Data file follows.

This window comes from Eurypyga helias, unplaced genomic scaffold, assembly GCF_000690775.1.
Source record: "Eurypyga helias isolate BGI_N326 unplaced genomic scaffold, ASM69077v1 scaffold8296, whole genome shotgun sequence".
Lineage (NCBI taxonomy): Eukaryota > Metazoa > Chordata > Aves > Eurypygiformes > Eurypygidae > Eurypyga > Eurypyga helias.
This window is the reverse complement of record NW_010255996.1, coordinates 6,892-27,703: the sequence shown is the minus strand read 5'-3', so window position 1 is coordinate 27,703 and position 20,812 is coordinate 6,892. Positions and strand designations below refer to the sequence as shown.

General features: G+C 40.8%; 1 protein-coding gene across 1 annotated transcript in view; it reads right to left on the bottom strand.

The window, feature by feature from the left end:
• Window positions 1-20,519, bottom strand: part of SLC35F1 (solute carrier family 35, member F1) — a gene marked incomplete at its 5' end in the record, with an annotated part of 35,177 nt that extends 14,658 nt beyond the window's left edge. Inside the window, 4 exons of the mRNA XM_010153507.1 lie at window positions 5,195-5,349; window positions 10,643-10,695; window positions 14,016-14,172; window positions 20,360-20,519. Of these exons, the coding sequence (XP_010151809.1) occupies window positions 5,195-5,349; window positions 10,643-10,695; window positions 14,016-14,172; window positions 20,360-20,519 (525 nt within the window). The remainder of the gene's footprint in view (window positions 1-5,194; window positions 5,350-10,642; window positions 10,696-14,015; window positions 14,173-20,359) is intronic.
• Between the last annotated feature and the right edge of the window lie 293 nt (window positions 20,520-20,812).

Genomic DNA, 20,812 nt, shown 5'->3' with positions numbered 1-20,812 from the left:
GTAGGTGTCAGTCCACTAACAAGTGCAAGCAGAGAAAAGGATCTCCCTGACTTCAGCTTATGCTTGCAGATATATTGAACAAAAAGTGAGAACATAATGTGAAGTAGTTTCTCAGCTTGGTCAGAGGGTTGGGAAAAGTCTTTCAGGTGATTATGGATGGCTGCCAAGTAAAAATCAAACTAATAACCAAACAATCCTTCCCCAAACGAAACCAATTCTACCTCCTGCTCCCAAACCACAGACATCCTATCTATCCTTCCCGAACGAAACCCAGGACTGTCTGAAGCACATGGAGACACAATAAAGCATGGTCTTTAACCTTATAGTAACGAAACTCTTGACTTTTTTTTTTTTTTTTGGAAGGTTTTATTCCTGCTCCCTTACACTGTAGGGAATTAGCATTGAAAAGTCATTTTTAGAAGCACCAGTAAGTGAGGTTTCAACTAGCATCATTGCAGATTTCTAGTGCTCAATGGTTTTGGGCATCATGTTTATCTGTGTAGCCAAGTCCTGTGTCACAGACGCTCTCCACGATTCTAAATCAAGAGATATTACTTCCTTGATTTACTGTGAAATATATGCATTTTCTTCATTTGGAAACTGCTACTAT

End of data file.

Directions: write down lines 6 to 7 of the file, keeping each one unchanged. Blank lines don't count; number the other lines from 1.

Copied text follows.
The window, feature by feature from the left end:
• Window positions 1-20,519, bottom strand: part of SLC35F1 (solute carrier family 35, member F1) — a gene marked incomplete at its 5' end in the record, with an annotated part of 35,177 nt that extends 14,658 nt beyond the window's left edge. Inside the window, 4 exons of the mRNA XM_010153507.1 lie at window positions 5,195-5,349; window positions 10,643-10,695; window positions 14,016-14,172; window positions 20,360-20,519. Of these exons, the coding sequence (XP_010151809.1) occupies window positions 5,195-5,349; window positions 10,643-10,695; window positions 14,016-14,172; window positions 20,360-20,519 (525 nt within the window). The remainder of the gene's footprint in view (window positions 1-5,194; window positions 5,350-10,642; window positions 10,696-14,015; window positions 14,173-20,359) is intronic.